Tuesday, November 28, 2006

"Child Obesity" campaigns encourage child anorexia

Children as young as five are being diagnosed with anorexia as experts blame stress and a national obsession with obesity for a shocking rise in the number of NSW youth being treated for the illness. Pressures from family breakdowns, peers, school and the electronic media meant children were falling victim to the disease years earlier than they were last decade, adolescent health specialist Michael Kohn, from the Children's Hospital at Westmead, said. The typical age of onset is now between 12 and 14, compared to the average age of 16 as recently as five years ago.

Since 2001 there has been a 20 per cent rise in the number of children younger than 18 being admitted to the hospital with anorexia. About 45 new patients are admitted every year and a similar number of patients aged between 15 and 20 are treated in Westmead Hospital's psychiatric unit, which handles the majority of child eating disorder cases in NSW. Dr Kohn said the hospital was now treating children aged between 7 and 11. In children that young, anorexia is as common among boys as it is in girls although, after 12, females are at least 10 times more likely to develop the illness. "Young people are under increasing stress and stress comes from so many factors in their lives," Dr Kohn said. The physical impact of the disease is much greater on pre-pubescent children because the malnutrition coincides with the period of peak growth and development.

Television shows, cartoons, websites, games and toy figurines had promoted a "thin" ideal among children, Dr Kohn said. A focus on the obesity epidemic could also fuel eating disorders. Eating Disorders Foundation executive officer Greta Kretchmer said the focus on obesity and eating the right food had created a backlash. "When you have some people who have perfectionist tendencies, it leads to them trying to do it too well by cutting out all fats, all carbohydrates, all dairy," she said. The foundation has seen a quadrupling in the number of calls about eating disorders over the past five years, with many about children aged 8-13. The youngest was a five-year-old boy who had been diagnosed with anorexia. The child had been teased in preschool and was about to start kindergarten. "He got it into his mind that if he went to school he could not be fat because he would be teased worse, so he got terrified of becoming overweight," Ms Kretchmer said. "His poor mum was beside herself. How do you reason with a five-year-old?"

Sarah, 26, of West Pennant Hills, who did not want her surname published, overcame anorexia six years ago. She said wanting to be thin was only part of the problem. "It was other types of pressures, wanting to fit in to the world," Sarah said. Sarah now works as a psychologist and counsels other young people with eating disorders. "We are socialised to be very image-driven and you can see that more and more in younger and younger girls," she said. "Most of them now are wearing make-up before my generation would have been. I think it is pressure to do well at school and peer pressure, which comes from a social expectation that people will be slim and attractive."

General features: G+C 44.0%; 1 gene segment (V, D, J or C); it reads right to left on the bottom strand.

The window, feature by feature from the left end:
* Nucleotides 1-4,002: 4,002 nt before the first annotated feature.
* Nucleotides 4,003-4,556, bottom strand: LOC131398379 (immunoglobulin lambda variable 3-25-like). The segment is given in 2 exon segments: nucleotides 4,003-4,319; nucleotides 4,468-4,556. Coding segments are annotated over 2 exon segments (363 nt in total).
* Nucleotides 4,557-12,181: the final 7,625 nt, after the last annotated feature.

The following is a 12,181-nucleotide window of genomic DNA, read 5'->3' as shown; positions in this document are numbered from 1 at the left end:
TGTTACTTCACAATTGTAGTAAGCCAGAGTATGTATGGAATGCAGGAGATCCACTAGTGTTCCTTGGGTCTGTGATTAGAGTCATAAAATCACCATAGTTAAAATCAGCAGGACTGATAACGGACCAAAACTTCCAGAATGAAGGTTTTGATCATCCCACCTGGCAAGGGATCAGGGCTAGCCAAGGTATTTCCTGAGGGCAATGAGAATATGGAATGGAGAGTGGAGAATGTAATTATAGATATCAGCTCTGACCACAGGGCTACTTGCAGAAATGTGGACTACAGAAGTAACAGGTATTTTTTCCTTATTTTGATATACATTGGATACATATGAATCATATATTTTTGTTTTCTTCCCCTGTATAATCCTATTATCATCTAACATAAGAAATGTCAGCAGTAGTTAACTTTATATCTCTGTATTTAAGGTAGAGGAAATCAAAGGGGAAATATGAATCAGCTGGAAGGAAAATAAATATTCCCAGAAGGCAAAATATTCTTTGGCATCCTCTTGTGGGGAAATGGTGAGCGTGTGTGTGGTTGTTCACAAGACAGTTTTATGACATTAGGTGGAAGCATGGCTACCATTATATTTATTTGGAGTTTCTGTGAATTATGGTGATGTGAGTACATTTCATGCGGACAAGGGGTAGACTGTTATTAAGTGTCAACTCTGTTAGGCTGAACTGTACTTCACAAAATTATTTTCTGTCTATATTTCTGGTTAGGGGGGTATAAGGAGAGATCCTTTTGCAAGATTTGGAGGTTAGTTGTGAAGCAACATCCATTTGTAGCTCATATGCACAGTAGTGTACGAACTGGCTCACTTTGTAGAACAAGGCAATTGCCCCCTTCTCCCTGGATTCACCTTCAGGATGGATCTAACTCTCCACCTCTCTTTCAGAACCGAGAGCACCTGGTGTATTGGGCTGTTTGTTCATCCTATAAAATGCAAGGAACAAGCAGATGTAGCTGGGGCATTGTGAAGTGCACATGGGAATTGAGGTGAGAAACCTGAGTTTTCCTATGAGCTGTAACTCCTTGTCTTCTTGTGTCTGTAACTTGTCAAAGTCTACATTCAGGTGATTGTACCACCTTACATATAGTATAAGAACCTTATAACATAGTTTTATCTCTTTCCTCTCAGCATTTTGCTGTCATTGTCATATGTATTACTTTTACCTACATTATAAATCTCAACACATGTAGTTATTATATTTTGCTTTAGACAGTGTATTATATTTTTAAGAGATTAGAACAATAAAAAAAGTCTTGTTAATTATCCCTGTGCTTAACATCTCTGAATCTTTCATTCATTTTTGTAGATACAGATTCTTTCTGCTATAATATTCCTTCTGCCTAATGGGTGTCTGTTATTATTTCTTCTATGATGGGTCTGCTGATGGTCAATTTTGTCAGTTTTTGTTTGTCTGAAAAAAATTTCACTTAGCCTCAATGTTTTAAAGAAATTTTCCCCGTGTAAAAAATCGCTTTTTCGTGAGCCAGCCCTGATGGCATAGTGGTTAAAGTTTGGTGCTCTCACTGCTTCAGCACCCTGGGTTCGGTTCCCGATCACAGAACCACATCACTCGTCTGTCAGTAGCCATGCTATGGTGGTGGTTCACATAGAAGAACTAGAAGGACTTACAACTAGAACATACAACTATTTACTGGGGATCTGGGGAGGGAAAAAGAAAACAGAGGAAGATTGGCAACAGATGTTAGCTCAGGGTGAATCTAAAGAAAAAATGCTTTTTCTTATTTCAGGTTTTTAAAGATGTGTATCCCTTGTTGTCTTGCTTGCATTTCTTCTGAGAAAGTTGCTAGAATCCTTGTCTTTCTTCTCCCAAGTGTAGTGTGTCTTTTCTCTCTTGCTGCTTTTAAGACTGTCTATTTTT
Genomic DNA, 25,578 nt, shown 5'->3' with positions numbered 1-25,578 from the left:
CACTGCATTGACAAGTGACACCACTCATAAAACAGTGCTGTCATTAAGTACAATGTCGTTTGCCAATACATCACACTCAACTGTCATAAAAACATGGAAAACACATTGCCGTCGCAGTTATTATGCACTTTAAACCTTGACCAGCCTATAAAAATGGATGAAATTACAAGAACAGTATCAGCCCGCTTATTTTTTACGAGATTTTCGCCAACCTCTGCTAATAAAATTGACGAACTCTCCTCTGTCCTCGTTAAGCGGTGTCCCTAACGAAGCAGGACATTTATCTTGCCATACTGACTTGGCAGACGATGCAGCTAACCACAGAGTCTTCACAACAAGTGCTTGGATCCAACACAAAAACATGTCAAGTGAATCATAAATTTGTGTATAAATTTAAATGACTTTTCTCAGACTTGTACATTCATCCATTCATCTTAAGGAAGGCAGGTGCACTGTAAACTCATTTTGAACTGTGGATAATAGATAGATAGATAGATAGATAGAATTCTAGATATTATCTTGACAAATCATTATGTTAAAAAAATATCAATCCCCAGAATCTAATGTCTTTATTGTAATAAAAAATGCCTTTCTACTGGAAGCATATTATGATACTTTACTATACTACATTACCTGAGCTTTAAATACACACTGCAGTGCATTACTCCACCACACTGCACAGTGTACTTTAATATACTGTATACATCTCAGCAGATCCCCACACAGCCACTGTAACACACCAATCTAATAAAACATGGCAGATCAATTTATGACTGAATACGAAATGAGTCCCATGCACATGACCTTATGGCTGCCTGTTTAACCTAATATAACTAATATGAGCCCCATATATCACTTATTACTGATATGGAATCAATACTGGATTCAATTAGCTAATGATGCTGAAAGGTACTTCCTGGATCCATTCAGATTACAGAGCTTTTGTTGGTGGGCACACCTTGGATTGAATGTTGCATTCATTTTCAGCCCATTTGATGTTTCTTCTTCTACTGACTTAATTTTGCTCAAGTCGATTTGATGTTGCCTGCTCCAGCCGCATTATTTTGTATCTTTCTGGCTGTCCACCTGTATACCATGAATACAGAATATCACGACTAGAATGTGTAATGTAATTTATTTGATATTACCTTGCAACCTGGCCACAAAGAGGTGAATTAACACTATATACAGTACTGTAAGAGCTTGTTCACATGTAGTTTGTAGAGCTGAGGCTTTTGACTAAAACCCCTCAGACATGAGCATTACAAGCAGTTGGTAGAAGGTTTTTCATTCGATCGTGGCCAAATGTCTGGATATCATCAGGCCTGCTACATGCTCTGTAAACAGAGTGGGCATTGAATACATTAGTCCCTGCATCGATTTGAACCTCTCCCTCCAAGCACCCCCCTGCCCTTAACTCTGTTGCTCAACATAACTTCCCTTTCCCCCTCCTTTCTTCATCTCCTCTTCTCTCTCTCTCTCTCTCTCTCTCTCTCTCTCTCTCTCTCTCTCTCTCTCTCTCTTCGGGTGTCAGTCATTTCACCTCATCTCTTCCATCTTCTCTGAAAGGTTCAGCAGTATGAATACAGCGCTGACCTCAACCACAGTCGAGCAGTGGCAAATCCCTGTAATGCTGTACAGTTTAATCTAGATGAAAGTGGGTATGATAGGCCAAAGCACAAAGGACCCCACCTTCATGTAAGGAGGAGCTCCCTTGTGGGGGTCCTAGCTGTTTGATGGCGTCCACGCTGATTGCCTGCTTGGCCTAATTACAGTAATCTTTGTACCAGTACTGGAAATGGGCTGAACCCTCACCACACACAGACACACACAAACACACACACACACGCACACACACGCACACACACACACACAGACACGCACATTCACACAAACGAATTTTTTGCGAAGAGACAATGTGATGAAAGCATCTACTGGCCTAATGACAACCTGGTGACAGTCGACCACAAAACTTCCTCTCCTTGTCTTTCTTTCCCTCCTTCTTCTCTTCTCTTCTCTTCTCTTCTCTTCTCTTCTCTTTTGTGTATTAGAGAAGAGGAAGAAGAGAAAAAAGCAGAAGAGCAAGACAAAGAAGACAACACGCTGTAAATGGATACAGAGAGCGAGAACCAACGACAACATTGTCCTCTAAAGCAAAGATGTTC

Advertising is a free speech issue

The ban on junk food ads on British TV is far more 'mind-controlling' than anything a cynical adman could come up with.

I can’t have been the only person who, upon hearing that the Office for Communications planned to introduce a widespread ban on junk food advertising on British TV, thought to himself: ‘Who the hell do these poncy unelected suits think they are?’ And yet there has been little outcry over the ban. Ofcom announced this week that in March 2007 it will introduce a ‘total ban’ on ads for hamburgers, crisps, chocolate and other foodstuffs high in fat, salt or sugar during all children’s programming, on all children’s channels and during any other programmes that have a ‘particular appeal’ to 16-year-olds and under. The only complaint is that Ofcom hasn’t gone far enough. The failure to extend the ban to adults programmes that children also watch – like Coronation Street or, come to think of it, pretty much any show on TV – was a ‘betrayal’ of future generations, who now face the prospect of obesity, ill-health and early death, said health campaigners and commentators.

A far better response to Ofcom’s illiberal, patronising and bizarre ban would have been to tell Ofcom officials to get stuffed, and to disband themselves while they’re at it. I don’t hold a candle for big corporations; I don’t like the fact that they can afford to flog their wares in primetime TV slots or on big brash billboards on street corners, while cash-strapped outfits who make far better products – like spiked, for example – have to rely on word-of-mouth and something called ‘viral marketing’ (which I’ve never liked the sound of).

And yet I would far rather take my chances in the weird and loud chatroom that is the world of advertising than have public space sanitised on my behalf by an unrepresentative quango which, like mother, thinks it knows best. Advertising is a free speech issue, or at least it ought to be. Because behind today’s anti-ad campaigning there lurks a degrading view of the public as fickle and easily bought off, who must be protected from certain words and imagery by better men and women. And that is far more patronising – far more ‘mind-controlling’ – than anything a cynical suited and booted adman could come up with.